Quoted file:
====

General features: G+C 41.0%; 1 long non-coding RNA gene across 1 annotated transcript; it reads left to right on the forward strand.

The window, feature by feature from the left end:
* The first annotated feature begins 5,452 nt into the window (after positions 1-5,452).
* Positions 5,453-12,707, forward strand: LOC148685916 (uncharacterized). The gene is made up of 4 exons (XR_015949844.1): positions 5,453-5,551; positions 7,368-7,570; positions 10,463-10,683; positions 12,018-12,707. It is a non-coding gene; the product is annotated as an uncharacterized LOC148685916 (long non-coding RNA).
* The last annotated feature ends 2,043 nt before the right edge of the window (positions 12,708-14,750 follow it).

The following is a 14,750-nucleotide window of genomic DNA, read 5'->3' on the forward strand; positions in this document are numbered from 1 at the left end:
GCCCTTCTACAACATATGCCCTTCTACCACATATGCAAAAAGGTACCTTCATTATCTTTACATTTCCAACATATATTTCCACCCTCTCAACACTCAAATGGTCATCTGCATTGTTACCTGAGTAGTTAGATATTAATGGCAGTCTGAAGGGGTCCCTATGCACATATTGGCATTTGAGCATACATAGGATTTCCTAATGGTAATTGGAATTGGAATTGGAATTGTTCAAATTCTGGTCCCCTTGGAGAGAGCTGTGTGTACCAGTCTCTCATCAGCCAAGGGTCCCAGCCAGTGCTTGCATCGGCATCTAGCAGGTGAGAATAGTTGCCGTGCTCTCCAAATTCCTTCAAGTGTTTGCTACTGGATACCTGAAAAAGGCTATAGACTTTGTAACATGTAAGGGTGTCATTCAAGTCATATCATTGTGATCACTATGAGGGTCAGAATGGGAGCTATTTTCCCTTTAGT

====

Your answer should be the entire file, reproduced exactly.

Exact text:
General features: G+C 41.0%; 1 long non-coding RNA gene across 1 annotated transcript; it reads left to right on the forward strand.

The window, feature by feature from the left end:
* The first annotated feature begins 5,452 nt into the window (after positions 1-5,452).
* Positions 5,453-12,707, forward strand: LOC148685916 (uncharacterized). The gene is made up of 4 exons (XR_015949844.1): positions 5,453-5,551; positions 7,368-7,570; positions 10,463-10,683; positions 12,018-12,707. It is a non-coding gene; the product is annotated as an uncharacterized LOC148685916 (long non-coding RNA).
* The last annotated feature ends 2,043 nt before the right edge of the window (positions 12,708-14,750 follow it).

The following is a 14,750-nucleotide window of genomic DNA, read 5'->3' on the forward strand; positions in this document are numbered from 1 at the left end:
GCCCTTCTACAACATATGCCCTTCTACCACATATGCAAAAAGGTACCTTCATTATCTTTACATTTCCAACATATATTTCCACCCTCTCAACACTCAAATGGTCATCTGCATTGTTACCTGAGTAGTTAGATATTAATGGCAGTCTGAAGGGGTCCCTATGCACATATTGGCATTTGAGCATACATAGGATTTCCTAATGGTAATTGGAATTGGAATTGGAATTGTTCAAATTCTGGTCCCCTTGGAGAGAGCTGTGTGTACCAGTCTCTCATCAGCCAAGGGTCCCAGCCAGTGCTTGCATCGGCATCTAGCAGGTGAGAATAGTTGCCGTGCTCTCCAAATTCCTTCAAGTGTTTGCTACTGGATACCTGAAAAAGGCTATAGACTTTGTAACATGTAAGGGTGTCATTCAAGTCATATCATTGTGATCACTATGAGGGTCAGAATGGGAGCTATTTTCCCTTTAGT